Honeybee Deaths ‘Collateral Damage’ in Zika Control, Court Says

June 11, 2021, 6:02 PM

A South Carolina county defeated a honeybee seller’s claims it should be liable for “mounds of dead bees” that appeared after it applied pesticides to try and combat mosquitoes and the Zika virus, with the Fourth Circuit calling the bee deaths on Friday unforeseen “collateral damage.”

Mitch Randall Yawn and Juanita Mae Stanley, doing business as Flowertown Bee Farm and Supplies, alleged their bees were unconstitutionally taken because Dorchester County sprayed pesticides in their area without warning them of the spray and the potential harm to their product.

The U.S. District Court for the District of South Carolina granted the county summary judgment, holding no taking occurred under the Fifth Amendment.

The U.S. Court of Appeals for the Fourth Circuit affirmed, saying their claim failed because the death of the bees wasn’t a natural or intended consequence of the county’s mosquito control program.

“The death of Appellants’ bees is undoubtedly a tragedy, but we cannot conclude that it was the foreseeable or probable result of the County’s action when it is a clear outlier in terms of collateral damage arising out of the County’s mosquito abatement effort,” Judge Stephanie D. Thacker said.

Three cases of Zika were reported in the county in 2016. The county responded by spraying pesticides in targeted areas within a specified radius of the infected individuals’ homes.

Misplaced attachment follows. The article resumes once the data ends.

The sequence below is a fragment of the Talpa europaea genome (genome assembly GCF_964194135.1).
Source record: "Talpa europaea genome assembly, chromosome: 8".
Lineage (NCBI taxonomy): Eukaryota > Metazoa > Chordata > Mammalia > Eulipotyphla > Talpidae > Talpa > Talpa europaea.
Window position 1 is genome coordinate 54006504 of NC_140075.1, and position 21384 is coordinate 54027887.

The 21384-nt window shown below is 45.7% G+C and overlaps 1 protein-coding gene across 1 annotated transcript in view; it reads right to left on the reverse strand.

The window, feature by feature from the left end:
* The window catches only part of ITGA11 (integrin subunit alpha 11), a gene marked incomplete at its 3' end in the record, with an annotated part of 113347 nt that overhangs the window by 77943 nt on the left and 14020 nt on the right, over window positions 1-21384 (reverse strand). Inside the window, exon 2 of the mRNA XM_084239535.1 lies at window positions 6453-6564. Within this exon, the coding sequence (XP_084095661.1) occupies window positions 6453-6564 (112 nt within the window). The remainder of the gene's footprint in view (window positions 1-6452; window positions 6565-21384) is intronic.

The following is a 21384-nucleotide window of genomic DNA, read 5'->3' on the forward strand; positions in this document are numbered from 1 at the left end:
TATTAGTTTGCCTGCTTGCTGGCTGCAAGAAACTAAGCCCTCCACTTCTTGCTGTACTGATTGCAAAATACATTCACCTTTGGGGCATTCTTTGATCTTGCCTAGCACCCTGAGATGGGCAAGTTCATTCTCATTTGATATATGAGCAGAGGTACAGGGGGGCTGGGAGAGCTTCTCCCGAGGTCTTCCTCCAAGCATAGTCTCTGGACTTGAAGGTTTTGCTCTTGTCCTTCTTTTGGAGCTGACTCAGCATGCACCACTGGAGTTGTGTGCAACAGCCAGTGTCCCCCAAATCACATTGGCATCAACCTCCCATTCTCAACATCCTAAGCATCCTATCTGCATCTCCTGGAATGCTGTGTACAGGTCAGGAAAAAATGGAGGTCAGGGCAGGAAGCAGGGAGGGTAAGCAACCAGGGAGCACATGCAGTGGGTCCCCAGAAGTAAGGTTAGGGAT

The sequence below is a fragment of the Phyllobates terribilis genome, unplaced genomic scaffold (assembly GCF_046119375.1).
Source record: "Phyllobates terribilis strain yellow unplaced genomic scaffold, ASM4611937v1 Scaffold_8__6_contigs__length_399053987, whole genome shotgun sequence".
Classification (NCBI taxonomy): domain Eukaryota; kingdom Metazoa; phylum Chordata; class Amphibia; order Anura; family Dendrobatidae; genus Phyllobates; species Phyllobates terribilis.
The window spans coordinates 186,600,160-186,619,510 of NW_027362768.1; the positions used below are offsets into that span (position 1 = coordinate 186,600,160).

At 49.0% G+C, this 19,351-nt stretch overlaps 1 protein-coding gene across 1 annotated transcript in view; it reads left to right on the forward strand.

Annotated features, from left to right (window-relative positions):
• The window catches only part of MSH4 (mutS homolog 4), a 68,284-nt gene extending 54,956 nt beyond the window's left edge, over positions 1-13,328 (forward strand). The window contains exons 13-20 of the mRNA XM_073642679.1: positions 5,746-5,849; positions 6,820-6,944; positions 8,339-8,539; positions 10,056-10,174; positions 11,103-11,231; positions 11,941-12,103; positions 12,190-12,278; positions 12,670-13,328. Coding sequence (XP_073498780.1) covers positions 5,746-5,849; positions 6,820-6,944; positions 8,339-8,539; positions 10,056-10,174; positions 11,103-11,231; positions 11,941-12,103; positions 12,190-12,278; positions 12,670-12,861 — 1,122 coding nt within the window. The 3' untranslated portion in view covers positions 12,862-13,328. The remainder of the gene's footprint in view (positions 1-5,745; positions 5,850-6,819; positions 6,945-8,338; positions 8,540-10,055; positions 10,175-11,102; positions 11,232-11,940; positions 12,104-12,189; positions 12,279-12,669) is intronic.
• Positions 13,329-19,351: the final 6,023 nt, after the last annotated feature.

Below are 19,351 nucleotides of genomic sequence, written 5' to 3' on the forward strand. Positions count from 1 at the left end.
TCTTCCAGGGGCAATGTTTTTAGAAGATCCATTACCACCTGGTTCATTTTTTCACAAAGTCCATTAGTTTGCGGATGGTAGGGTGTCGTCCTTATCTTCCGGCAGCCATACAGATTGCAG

The head of the county’s mosquito abatement division called local beekeepers to notify them about the sprays, but Flowertown didn’t receive a call before an aerial spray in August 2016, the court said.

Yawn and Stanley contacted Clemson University’s pesticide regulation department, which is responsible for investigating pesticide use and complaints pursuant to state law. The university’s investigation found no violations on the day of the spray, but didn’t rule out an aerial spray as the bees’ cause of death, the court said.

Judge Robert B. King joined in the opinion.

Judge William B. Traxler Jr. wrote a concurring opinion. He said that, at most, the county was negligent in its implementation of its mosquito control plan, which would limit Yawn and Stanley to remedies available under the state’s Tort Claims Act.

The Pacific Legal Foundation, Austen & Gowder LLC, and Rose Law Firm represented Yawn and Stanley. Maybank Law Firm LLC represented Dorchester County.

The case is Yawn v. Dorchester County, 4th Cir., No. 20-1584, 6/11/21

To contact the reporter on this story: Sylvia Carignan in Washington at scarignan@bloombergindustry.com

To contact the editors responsible for this story: Rob Tricchinelli at rtricchinelli@bloomberglaw.com; Steven Patrick at spatrick@bloomberglaw.com

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